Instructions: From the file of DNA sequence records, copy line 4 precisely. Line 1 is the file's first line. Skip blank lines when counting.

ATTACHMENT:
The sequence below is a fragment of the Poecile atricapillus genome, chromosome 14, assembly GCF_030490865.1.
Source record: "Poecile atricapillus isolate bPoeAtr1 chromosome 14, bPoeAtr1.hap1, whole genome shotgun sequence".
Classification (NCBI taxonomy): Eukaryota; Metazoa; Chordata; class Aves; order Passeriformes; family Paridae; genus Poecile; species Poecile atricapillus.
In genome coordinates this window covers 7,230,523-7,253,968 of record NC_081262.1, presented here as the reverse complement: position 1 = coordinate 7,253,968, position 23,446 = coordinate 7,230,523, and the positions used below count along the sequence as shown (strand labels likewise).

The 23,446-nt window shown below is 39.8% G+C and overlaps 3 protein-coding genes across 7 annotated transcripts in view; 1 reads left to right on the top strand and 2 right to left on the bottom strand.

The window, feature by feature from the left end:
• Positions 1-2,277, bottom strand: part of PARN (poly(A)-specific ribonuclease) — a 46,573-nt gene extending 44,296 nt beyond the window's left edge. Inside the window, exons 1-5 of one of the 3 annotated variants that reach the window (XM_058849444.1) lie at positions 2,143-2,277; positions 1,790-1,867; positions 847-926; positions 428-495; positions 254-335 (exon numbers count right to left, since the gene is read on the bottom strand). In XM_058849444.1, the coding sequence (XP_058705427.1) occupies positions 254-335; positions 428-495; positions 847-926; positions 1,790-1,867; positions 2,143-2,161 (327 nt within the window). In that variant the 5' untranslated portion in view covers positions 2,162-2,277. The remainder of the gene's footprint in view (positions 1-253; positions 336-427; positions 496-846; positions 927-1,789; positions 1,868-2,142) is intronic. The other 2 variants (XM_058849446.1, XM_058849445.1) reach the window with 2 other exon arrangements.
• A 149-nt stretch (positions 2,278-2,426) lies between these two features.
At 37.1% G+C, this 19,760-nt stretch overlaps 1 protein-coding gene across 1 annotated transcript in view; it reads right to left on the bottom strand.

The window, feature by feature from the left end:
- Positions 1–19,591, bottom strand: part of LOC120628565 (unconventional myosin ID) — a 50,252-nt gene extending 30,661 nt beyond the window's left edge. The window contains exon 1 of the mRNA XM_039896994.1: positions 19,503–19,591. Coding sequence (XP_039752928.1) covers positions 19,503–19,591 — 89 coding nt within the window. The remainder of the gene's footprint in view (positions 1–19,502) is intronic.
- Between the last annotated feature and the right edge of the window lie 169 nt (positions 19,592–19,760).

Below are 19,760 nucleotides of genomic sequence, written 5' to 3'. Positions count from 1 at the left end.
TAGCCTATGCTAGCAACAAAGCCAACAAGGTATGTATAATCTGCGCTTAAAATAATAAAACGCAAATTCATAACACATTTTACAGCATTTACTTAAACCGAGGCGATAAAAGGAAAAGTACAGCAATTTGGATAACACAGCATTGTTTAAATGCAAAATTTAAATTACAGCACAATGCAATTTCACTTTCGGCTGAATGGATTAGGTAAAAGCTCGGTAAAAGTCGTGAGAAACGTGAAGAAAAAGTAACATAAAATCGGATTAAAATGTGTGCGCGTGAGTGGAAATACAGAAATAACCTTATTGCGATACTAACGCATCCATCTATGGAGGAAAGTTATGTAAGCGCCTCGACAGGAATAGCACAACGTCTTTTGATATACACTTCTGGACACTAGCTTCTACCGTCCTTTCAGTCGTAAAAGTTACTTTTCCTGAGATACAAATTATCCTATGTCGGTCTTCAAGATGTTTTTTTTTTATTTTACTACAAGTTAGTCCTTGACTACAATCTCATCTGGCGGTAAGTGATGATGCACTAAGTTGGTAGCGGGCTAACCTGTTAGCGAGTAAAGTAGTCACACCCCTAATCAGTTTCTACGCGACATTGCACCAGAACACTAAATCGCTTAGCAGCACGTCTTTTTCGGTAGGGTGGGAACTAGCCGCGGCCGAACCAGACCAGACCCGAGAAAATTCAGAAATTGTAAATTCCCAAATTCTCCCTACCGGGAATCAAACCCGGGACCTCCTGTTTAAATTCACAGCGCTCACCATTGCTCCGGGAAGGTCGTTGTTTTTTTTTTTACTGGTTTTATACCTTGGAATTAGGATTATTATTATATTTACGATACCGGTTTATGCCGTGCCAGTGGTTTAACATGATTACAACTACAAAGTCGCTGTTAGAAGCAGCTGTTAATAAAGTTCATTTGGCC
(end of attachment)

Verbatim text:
In genome coordinates this window covers 7,230,523-7,253,968 of record NC_081262.1, presented here as the reverse complement: position 1 = coordinate 7,253,968, position 23,446 = coordinate 7,230,523, and the positions used below count along the sequence as shown (strand labels likewise).